“Nay, Kambaku,” she smiled within herself, “still shall I save him from thee!”
The Garden of the Geisha
Singing, like shrill cicadas in the trees,
Strumming on samisen with fingers fleet,
To plaintive flute and rhythmic tambour beat,
They fill the night with elfin revelries.
A wicked light gleamed in the eyes of the Fujiwara.
Sipping sweet sake from quaint potteries
And dancing on deft silken sandalled feet,
Swift speed the hours within this blithe retreat,
As whirl the Geisha their bright draperies.
Like golden moths they hover, glide, and flit
Within the shadows of the garden cool
Or silent and impassive cross-legged sit,
Like brazen Buddhas, round the lotus-pool,
While over all the samisen intones
Its poignant music, like a dove’s low moans.
Lights glittered in the geisha-garden and amorous strains floated from secluded balconies. Within the pavilion, fireflies gleaming in their dusky hair, graceful Geisha flitted before the youthful monarch in a bewildering measure of butterflies and flowers.
Yorimito thrust his untouched sake-cup aside and scanned in vain each passing face.
With glare of lightning and thunder of drums, whirling their flaming raiment in tempestuous flight, the furies of the Storm God Futen flashed swiftly before him.
Despite their blithe allurements Yorimito wearied of the deft-footed Geisha, and joyless and distraught strode forth into the garden.
Through the moon-silvered dusk he wandered, seeking ever the one he loved. Fair flower-maidens lured and caressed him with rose-red lips smiling for his delight; but ever the disappointed lover flung them off, crying:
“Thou art not she I fain would find.”
Of a sudden the pine-boughs parted, and, gleaming in the moonlight like a silvery lotus, stood O Ume San.
Clasping her to his breast Yorimito whispered:
“Flower of my heart, I hunger for thy love!”
For a moment she lay unresisting in his arms, then, as his hot breath fanned her cheek, struggled free.
“Forgive me,” he pleaded, “I meant thee no dishonour. Till death shall I worship thee.”
“Thus is my love for thee,” murmured Plum Blossom; “thee, and thee only, so long as my soul hath being!”
There was silence betwixt them for a space, then, taking the golden chain, from which depended the imperial signet, he laid it upon her shoulders, saying:
“Thus I make thee captive, chained with bonds of love!”
The Geisha’s eyes grew wide with fear:
“Tis the same the Fujiwara bade me steal!” Then unloosing the chain with trembling fingers she gave back the precious signet.
“My Lord,” she cried, “for thy life renounce not to Kambaku this talisman of power!”
Kambaku grovelled upon the ground before the Emperor:
“What is thine august pleasure?” he fawned.
“Trusted Servitor,” replied Yorimito, “thou hast among thy Geisha a certain singing-maid, O Ume San, whom I fain would purchase. Tell me, I pray, if thou wouldst part with her and for what price.”
With folded arms the Fujiwara pondered, scanning furtively the Emperor’s face.
“What is her value in thy sight, most august Sovereign?”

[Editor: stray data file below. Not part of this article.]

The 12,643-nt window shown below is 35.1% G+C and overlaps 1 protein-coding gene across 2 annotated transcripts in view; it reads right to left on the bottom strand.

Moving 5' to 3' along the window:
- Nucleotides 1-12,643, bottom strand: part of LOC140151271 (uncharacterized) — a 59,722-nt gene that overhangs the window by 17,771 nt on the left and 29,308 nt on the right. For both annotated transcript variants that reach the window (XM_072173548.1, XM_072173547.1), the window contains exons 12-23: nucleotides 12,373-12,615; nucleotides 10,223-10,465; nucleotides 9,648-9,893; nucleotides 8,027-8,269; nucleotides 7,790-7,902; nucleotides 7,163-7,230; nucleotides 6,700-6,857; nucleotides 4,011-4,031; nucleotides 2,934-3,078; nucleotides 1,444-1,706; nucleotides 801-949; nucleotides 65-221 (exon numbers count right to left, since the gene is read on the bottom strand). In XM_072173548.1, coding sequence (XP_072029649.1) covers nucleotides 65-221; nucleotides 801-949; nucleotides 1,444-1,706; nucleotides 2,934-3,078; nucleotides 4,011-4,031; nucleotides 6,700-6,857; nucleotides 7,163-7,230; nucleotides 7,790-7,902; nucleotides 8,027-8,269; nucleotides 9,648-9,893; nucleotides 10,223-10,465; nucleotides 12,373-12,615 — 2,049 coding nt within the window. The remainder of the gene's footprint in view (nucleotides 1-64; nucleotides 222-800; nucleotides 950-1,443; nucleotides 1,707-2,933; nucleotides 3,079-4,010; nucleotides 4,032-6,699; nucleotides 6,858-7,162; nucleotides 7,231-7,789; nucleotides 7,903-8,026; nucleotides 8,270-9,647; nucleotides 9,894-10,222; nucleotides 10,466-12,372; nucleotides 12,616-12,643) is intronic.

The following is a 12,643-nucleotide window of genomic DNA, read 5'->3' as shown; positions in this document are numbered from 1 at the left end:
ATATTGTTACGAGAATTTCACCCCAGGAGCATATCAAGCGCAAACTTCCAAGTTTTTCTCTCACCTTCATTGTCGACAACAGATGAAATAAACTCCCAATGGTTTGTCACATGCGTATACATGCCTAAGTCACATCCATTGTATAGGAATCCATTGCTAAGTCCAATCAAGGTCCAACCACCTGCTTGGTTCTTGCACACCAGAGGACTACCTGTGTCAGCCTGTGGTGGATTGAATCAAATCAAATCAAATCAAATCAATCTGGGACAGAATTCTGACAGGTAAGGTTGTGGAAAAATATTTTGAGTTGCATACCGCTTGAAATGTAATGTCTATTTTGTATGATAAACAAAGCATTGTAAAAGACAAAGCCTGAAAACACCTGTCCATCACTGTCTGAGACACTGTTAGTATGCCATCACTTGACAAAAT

“She is indeed a pearl beyond all price. Were I to measure her worth in gold ‘twould beggar my treasury.”
Kambaku smiled assent: “Even so, Lord, hold I her in priceless estimation. She hath not her like in the kingdom; and for all thy wealth I would not barter her.”
“Stay, be not so hasty. I will yield thee of new-coined pieces her weight in gold. Hath ever man paid greater price?”
The light of avarice gleamed momently in the eyes of Kambaku, then he shook his head.
“A greater guerdon would I fain request, a goodlier boon, though but an idle honour thou couldst not gainsay,” he purred with simulated humility. “Do me but the favour to requite my trifling act by elevating thy servant to the post of Keeper of the Seal. So shall the girl be thine.”
“Yorimito stammered: ‘Twas but a bauble of carven jade”
“O Ume San uttered a stifled sob”
(Colour print, Toyokuni)
“Plum Blossom smiled: ‘The Queen is little worth,’ she said, ‘so that my King is free!’”
From “Old-World Japan” by T. H. Robinson
Permission of the Macmillan Co.
Yorimito frowned. That would be to confer upon the Fujiwara absolute power of life and death, he reflected, when his reverie was broken by the voice of O Ume San singing behind the lattice:
“Life held no joys and death no fears
Ere first I met with thee.
But now, howe’er so long my years,
Too brief they seem to me.”
“The seal is thine,” cried the Emperor. “Hadst thou demanded the very throne the price were not too great!”
As smoothly as a wavelet laps the strand
She melts from pose to pose with fluent grace,
Long swirling curves her broidered garments trace,
A flickering flame to lambent motion fanned
By pliant wrist and slender rhythmic hand;
While from the ivory oval of her face
Asia’s slant eyes, through lids of filmy lace
Smile sadly forth with gaze serene and bland.
To strumming samisen and droning drum
She postures slowly with consummate art,
Her lips, as those of some pale priestess, dumb,
Wreathed in a smile of elfin mystery,
Her eyes demure as childhood, and her heart
Unfathomed as the deep’s infinity.
Trancéd days sped by, wherein Yorimito found ever in his betrothed some new revelation of infinite variety.
“Soon, Beloved One, shall we drink the nuptial sake,” he exclaimed joyously.
Plum Blossom smiled. “Lord, my cup of happiness were overflowing, shouldst thou but grant me one little boon.”